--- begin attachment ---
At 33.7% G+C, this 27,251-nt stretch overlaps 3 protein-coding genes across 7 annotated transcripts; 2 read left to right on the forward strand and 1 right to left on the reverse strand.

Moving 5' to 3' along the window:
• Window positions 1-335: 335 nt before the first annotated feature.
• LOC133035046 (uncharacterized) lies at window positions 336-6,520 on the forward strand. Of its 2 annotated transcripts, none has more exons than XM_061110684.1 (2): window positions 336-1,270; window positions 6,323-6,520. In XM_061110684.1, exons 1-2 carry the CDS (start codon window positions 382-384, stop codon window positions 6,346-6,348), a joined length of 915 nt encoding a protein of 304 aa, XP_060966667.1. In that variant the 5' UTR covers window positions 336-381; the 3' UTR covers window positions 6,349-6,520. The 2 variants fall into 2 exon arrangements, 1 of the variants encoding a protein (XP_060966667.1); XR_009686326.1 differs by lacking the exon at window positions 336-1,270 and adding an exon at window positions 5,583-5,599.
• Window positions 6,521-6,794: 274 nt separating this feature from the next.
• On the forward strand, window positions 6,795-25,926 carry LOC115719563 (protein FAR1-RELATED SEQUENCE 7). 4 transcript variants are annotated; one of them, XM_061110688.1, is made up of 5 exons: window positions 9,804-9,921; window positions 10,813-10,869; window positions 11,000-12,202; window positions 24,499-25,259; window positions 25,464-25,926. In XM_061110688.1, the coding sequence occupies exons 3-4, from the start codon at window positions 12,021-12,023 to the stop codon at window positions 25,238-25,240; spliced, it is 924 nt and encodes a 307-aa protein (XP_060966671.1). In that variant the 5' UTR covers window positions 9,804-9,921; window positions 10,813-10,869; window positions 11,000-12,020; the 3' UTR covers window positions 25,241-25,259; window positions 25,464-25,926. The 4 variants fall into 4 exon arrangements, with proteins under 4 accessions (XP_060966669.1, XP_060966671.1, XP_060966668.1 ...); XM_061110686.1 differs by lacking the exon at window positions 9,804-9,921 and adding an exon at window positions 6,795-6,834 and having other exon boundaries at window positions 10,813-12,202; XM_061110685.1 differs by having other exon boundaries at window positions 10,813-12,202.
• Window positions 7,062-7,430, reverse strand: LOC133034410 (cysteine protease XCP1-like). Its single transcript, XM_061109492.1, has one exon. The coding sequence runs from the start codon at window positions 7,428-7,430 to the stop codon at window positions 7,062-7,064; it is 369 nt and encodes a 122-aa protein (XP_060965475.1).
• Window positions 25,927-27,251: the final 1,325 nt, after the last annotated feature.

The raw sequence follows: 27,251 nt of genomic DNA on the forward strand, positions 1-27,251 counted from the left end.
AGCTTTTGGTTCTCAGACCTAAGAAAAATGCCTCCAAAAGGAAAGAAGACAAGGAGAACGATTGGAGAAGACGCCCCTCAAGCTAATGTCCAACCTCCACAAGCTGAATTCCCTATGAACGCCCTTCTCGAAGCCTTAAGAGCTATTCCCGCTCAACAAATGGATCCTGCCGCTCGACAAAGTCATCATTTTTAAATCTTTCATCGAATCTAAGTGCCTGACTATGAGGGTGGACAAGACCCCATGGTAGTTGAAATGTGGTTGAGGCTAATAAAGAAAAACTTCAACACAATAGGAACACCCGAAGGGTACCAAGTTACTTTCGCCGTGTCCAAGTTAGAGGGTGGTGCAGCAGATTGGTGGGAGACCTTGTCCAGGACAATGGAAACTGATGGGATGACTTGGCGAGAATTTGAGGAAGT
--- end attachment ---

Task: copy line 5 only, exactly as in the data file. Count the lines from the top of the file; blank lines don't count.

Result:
• Window positions 6,521-6,794: 274 nt separating this feature from the next.